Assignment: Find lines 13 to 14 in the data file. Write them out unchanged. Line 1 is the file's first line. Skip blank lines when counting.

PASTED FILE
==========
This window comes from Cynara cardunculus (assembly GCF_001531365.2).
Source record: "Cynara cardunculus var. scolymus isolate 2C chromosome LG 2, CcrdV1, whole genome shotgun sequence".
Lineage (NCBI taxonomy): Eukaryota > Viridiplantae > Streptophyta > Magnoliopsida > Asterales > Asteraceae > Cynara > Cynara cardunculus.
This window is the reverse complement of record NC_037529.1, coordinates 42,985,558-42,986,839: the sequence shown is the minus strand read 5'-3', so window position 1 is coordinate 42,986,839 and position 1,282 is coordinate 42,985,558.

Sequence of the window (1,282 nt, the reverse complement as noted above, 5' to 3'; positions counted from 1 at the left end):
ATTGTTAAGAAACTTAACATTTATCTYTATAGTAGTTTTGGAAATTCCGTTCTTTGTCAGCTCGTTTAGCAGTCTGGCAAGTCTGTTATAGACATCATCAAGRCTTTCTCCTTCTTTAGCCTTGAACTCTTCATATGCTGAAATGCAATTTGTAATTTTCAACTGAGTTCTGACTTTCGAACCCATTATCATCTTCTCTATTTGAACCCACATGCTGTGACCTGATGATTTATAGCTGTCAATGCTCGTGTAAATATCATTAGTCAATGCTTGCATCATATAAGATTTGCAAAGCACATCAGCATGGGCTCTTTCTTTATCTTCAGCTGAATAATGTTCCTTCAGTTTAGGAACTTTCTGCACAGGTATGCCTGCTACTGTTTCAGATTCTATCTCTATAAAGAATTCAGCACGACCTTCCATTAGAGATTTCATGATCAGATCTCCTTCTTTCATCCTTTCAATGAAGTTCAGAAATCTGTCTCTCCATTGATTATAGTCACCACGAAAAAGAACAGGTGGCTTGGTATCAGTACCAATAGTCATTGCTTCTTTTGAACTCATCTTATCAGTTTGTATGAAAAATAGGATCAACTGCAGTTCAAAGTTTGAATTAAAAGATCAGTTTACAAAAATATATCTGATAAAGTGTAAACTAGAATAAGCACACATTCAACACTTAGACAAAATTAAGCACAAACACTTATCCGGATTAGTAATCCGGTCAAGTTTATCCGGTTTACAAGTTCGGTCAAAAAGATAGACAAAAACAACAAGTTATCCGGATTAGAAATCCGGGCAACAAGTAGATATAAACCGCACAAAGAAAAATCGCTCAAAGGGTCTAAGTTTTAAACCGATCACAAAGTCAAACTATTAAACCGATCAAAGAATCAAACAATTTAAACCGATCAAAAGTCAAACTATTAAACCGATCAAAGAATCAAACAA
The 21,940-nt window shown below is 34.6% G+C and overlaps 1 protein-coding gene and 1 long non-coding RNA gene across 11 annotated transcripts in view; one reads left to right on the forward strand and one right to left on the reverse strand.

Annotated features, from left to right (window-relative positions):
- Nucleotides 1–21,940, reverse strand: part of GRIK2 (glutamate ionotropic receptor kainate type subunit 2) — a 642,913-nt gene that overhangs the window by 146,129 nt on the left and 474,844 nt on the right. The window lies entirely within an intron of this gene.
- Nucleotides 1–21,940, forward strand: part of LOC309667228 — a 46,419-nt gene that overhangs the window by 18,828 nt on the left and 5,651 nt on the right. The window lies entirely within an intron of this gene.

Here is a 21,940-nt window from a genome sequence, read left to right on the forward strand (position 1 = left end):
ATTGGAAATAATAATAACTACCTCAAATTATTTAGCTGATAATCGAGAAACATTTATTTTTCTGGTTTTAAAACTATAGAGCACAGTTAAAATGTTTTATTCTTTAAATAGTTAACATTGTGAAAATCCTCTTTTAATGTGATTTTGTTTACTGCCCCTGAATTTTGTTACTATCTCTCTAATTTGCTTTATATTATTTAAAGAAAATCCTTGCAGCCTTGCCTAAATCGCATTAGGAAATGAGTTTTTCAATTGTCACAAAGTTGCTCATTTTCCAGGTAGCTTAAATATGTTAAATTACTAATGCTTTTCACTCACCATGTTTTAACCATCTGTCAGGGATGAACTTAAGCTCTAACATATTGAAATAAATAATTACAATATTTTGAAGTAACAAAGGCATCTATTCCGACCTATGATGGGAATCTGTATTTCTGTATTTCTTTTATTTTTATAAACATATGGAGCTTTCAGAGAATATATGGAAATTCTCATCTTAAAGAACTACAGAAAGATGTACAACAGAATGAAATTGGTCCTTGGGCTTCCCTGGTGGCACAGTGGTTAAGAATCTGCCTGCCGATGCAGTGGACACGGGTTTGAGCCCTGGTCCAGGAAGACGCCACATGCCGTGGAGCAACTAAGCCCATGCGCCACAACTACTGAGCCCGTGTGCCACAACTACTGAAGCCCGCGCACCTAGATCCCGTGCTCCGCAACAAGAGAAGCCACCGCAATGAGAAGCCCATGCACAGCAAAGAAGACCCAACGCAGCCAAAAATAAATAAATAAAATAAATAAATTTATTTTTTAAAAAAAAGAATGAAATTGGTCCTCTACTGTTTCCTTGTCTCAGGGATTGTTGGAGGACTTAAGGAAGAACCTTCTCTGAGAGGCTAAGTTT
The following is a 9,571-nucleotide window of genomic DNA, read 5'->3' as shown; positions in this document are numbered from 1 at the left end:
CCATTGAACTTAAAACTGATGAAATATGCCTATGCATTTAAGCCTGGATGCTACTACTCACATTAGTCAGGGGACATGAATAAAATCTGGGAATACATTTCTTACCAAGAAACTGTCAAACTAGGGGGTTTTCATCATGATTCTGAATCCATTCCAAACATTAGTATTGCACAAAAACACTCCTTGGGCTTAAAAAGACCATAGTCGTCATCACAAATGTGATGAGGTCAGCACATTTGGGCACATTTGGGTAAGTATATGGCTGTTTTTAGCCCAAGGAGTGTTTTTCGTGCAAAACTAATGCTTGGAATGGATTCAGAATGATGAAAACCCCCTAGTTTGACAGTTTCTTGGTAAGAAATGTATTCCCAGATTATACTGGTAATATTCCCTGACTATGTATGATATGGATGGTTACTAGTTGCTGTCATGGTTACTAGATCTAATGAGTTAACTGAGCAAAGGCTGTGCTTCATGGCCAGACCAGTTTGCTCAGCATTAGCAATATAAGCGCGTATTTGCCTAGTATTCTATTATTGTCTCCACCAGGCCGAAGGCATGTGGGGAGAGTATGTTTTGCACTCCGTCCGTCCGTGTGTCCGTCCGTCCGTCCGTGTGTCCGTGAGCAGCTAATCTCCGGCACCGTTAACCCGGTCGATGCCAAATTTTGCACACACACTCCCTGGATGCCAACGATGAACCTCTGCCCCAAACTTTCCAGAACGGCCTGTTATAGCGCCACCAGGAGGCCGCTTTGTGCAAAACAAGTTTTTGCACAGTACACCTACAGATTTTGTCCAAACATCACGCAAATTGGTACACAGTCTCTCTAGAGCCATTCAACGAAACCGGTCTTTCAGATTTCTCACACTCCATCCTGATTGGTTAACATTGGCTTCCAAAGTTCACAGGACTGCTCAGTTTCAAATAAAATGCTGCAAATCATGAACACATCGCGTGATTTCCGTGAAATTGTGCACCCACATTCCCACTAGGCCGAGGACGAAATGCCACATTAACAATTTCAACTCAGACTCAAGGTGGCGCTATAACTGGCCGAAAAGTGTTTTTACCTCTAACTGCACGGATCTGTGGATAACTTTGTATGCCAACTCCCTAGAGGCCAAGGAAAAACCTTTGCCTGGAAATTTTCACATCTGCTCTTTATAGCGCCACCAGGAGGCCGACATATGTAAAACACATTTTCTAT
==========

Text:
The following is a 9,571-nucleotide window of genomic DNA, read 5'->3' as shown; positions in this document are numbered from 1 at the left end:
CCATTGAACTTAAAACTGATGAAATATGCCTATGCATTTAAGCCTGGATGCTACTACTCACATTAGTCAGGGGACATGAATAAAATCTGGGAATACATTTCTTACCAAGAAACTGTCAAACTAGGGGGTTTTCATCATGATTCTGAATCCATTCCAAACATTAGTATTGCACAAAAACACTCCTTGGGCTTAAAAAGACCATAGTCGTCATCACAAATGTGATGAGGTCAGCACATTTGGGCACATTTGGGTAAGTATATGGCTGTTTTTAGCCCAAGGAGTGTTTTTCGTGCAAAACTAATGCTTGGAATGGATTCAGAATGATGAAAACCCCCTAGTTTGACAGTTTCTTGGTAAGAAATGTATTCCCAGATTATACTGGTAATATTCCCTGACTATGTATGATATGGATGGTTACTAGTTGCTGTCATGGTTACTAGATCTAATGAGTTAACTGAGCAAAGGCTGTGCTTCATGGCCAGACCAGTTTGCTCAGCATTAGCAATATAAGCGCGTATTTGCCTAGTATTCTATTATTGTCTCCACCAGGCCGAAGGCATGTGGGGAGAGTATGTTTTGCACTCCGTCCGTCCGTGTGTCCGTCCGTCCGTCCGTGTGTCCGTGAGCAGCTAATCTCCGGCACCGTTAACCCGGTCGATGCCAAATTTTGCACACACACTCCCTGGATGCCAACGATGAACCTCTGCCCCAAACTTTCCAGAACGGCCTGTTATAGCGCCACCAGGAGGCCGCTTTGTGCAAAACAAGTTTTTGCACAGTACACCTACAGATTTTGTCCAAACATCACGCAAATTGGTACACAGTCTCTCTAGAGCCATTCAACGAAACCGGTCTTTCAGATTTCTCACACTCCATCCTGATTGGTTAACATTGGCTTCCAAAGTTCACAGGACTGCTCAGTTTCAAATAAAATGCTGCAAATCATGAACACATCGCGTGATTTCCGTGAAATTGTGCACCCACATTCCCACTAGGCCGAGGACGAAATGCCACATTAACAATTTCAACTCAGACTCAAGGTGGCGCTATAACTGGCCGAAAAGTGTTTTTACCTCTAACTGCACGGATCTGTGGATAACTTTGTATGCCAACTCCCTAGAGGCCAAGGAAAAACCTTTGCCTGGAAATTTTCACATCTGCTCTTTATAGCGCCACCAGGAGGCCGACATATGTAAAACACATTTTCTAT